Five: Fish out the hide and let it drain over a stick into the bucket. At this stage opinion varies as to whether you should rinse the hide or not- the dilemma is that if you do you wash out some of the pickle, but if you don't the hide can be a bit stiff and salty feeling. Personally, I do give it a quick wash with a spot of detergent, but nothing too drastic, and I don't let the hides get wet again after they are finished. If you need a silky hair side, then I would say wash at this stage, but pay extra attention to the final stages of the process.
 Here is what the pickle (the chemical mix used to tan a hide) looked like when I was done:

And here's a couple pictures of the wet hide in my bathtub, right after wringing most of the pickle out of it and giving it a quick wash with laundry detergent.

The forum post tells me step 6 is to go over the hide and try to peel off any remaining membrane.  At this stage, I just couldn't tell what the membrane actually was, so I wasn't able to do this very well.  On another site, I read that you want the fur side to be dry, and the skin side to be damp but not wet (cool to the touch), before the hide really starts getting stretched.  So in order to dry the fur side, I laid the hide out, skin-side-down, on a table, and applied fans to it.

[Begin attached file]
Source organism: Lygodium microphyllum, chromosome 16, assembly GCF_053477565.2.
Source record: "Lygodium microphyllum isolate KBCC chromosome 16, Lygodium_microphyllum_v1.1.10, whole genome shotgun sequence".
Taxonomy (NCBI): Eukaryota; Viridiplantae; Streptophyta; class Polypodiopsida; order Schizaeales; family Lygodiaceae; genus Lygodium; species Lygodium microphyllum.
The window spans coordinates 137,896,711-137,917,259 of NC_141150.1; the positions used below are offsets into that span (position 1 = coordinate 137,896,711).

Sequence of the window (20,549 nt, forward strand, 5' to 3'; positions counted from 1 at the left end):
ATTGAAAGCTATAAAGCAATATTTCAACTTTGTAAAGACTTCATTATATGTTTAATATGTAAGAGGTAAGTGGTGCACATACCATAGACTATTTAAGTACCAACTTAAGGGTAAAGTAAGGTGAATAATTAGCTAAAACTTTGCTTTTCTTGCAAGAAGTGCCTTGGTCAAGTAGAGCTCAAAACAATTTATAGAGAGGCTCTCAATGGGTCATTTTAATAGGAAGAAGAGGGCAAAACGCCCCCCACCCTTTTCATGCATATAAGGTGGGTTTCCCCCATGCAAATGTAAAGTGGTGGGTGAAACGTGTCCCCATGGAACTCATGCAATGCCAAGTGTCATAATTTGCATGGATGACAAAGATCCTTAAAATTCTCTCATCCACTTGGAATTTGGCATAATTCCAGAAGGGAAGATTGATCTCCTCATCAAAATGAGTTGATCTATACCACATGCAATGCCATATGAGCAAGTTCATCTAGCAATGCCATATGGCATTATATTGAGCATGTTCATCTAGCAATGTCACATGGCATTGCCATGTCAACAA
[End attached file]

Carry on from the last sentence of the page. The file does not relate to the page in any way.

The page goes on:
I fluffed the hide up with a fork, and then actually used my cat brush on it, which worked pretty well.  I kept getting a lot of hair out of the hide.  Also, the fur side is still kind of salty - I wish I had washed it more thoroughly, but I was worried about rinsing out the pickle.  Other articles say that they rinse their furs pretty thoroughly after taking them out of the pickle and that it's fine.  Next time, I would definitely take some more time to really work at the fur side and get more salt out of the hide.

As the hide dried, most of the underside stayed good and damp.  The edges, though, started to stiffen, as you can see in the picture below.